B.A., University of Pennsylvania; M.Ed., University of New Orleans; Ph.D., Tulane University.
Dr. Myron Tuman joined the Nicholls faculty in August 2003, where his primary charge is to provide leadership to the department and the campus on means to enhance undergraduate writing instruction.
He previously spent 18 years at the University of Alabama, where he trained teaching assistants in freshman composition and developed one of the first and largest university-wide computer-based writing programs. This work on computers and writing has taken him in two directions.
On one hand, he developed writing software, including Norton Textra Connect, later published as ConnectWeb. On the other hand, Tuman has also authored four theoretical studies on literacy theory, dealing mostly with the impact of technology on how we read and write. A book from 2002, CriticalThinking.com has the intriguing subtitle “A Guide to Deep Thinking in a Shallow Age.”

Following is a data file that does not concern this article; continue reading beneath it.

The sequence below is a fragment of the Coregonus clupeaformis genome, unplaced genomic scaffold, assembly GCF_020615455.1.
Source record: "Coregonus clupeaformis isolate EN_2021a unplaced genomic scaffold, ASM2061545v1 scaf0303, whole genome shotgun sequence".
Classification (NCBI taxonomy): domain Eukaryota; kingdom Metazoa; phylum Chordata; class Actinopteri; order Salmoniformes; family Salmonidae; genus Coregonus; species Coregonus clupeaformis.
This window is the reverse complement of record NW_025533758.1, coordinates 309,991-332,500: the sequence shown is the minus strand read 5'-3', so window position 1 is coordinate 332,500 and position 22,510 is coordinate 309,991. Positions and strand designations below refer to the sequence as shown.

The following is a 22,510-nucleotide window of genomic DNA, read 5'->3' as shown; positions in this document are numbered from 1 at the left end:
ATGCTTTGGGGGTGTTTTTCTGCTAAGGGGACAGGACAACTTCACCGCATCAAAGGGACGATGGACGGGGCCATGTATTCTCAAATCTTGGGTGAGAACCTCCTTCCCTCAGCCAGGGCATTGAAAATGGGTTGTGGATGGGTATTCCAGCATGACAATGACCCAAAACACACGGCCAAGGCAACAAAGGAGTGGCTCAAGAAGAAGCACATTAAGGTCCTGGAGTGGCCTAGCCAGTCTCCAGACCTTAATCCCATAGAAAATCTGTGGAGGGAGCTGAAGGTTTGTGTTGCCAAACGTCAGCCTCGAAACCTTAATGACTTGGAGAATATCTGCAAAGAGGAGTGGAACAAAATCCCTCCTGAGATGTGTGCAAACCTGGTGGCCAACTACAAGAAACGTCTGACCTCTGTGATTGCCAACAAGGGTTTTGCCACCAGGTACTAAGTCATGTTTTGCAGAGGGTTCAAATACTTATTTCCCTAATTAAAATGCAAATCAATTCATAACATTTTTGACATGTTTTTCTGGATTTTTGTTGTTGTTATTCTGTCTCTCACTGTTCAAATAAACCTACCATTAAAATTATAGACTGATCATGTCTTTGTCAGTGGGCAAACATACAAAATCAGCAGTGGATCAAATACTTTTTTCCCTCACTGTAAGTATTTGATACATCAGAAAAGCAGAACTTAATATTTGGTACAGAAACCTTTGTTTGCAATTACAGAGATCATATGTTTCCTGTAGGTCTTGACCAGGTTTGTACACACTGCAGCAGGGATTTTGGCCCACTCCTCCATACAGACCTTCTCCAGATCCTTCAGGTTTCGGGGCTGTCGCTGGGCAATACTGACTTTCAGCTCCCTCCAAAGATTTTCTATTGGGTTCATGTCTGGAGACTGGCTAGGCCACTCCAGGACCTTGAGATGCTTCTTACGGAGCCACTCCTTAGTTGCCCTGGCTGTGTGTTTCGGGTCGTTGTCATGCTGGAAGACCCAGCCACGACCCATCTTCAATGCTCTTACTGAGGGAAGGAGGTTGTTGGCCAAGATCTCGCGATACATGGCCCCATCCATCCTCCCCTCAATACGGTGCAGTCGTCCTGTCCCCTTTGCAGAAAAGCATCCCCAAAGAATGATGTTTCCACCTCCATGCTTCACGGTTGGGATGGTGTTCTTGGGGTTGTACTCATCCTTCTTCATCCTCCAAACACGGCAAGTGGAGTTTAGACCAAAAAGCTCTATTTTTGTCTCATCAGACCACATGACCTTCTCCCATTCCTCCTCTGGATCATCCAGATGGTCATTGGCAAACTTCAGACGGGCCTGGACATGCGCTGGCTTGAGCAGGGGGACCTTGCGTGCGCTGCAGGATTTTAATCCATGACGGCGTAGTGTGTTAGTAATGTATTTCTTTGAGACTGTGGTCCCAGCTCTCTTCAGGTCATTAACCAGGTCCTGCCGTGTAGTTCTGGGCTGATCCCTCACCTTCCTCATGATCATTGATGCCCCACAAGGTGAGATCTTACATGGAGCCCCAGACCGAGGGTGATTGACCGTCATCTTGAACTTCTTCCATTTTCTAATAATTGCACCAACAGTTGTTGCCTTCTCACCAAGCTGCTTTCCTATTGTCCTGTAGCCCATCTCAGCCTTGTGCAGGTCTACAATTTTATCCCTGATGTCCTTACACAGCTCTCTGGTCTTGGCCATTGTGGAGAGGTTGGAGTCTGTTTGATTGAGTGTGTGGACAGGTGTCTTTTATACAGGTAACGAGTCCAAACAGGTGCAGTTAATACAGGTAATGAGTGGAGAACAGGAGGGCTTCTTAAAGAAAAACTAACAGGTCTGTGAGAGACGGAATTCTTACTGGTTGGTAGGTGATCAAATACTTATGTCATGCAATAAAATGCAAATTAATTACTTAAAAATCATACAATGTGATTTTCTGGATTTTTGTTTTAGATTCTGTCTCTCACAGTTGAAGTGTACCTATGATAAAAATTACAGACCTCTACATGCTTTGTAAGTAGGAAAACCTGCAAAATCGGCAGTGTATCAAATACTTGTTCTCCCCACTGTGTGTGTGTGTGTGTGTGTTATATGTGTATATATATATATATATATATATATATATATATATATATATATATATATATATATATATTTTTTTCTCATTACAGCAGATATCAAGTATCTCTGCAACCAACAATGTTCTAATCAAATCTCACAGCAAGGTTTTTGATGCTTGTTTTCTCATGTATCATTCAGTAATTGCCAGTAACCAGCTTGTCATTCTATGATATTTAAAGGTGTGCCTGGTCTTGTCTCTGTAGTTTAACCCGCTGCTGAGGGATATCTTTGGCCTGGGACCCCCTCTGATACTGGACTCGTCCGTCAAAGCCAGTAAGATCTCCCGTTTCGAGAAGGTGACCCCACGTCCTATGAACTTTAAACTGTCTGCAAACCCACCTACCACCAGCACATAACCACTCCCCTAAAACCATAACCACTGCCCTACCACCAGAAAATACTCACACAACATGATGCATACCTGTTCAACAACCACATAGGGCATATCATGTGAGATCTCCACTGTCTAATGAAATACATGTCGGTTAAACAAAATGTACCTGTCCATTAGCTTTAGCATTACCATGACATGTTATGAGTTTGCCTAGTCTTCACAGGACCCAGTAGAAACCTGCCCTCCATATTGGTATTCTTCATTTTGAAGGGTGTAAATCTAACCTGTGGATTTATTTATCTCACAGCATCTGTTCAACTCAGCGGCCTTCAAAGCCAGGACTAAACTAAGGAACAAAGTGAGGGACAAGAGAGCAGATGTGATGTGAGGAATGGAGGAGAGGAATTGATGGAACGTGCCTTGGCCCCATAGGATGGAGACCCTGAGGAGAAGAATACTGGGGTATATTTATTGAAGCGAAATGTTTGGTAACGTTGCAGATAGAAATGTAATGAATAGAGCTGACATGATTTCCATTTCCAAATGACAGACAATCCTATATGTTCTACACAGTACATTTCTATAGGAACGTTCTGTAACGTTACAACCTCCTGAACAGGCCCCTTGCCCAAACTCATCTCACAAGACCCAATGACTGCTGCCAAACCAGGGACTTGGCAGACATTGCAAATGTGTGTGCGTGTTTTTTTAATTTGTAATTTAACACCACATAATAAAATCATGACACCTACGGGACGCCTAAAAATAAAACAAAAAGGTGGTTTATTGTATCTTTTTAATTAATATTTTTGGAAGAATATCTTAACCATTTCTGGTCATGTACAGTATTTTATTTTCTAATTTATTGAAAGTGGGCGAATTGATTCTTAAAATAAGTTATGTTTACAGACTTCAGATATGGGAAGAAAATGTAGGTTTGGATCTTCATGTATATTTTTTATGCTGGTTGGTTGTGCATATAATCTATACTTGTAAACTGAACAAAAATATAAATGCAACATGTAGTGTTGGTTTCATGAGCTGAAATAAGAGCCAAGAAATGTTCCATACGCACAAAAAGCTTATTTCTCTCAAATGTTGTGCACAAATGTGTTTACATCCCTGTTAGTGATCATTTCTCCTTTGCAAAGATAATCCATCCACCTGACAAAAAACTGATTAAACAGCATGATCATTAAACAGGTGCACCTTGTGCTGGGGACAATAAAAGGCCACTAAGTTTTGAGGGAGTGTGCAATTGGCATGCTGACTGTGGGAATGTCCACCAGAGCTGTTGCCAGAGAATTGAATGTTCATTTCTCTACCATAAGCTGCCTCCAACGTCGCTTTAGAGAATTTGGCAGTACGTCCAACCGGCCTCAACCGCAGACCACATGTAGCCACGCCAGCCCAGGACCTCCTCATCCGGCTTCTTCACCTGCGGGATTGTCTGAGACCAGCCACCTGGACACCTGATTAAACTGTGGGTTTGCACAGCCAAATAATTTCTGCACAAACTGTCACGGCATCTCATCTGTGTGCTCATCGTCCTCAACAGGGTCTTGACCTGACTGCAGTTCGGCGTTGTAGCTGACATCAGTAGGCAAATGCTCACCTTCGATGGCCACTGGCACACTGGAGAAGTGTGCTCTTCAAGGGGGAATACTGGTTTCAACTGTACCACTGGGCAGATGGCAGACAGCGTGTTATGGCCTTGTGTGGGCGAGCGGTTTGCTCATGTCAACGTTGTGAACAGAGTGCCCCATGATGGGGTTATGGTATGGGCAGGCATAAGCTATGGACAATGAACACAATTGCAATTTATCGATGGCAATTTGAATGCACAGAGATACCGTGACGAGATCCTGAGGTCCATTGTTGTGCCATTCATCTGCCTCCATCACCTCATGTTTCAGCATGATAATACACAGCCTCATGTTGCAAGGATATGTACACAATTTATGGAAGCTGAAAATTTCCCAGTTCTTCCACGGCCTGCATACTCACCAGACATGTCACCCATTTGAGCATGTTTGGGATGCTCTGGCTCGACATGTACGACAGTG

Since arriving at Nicholls, he has published two books: Melvilleâ€™s Gay Father and the Knot of Filicidal Desire, a literary study of uncommunicative father in 19th-century novels, and Literary Plays: Adaptations of BrontÃ«, James, and Turgenev.
In 1995, Tuman gave a plenary address to the Australian Teachers of English, in Sydney, and in 1996, was a principal speaker at the Festival of the New Arts in Rotterdam. In 1993, he was fourth recipient of the University of Alabama’s Blackmon-Moody Award, given annually to a faculty member for “extraordinary contributions that reflect credit on the individual, his or her field of study, on students and on the University of Alabama.”
Tuman grew up in New Orleans, graduated from Ben Franklin High School and received his Ph.D. from Tulane and an M.Ed. from University of New Orleans, where he had his first college teaching experience. Before that, he taught at the Louise McGehee School in the Garden District. He met his wife in New Orleans where all three of his children were born.
Tuman’s professional training is detailed in his curriculum vita.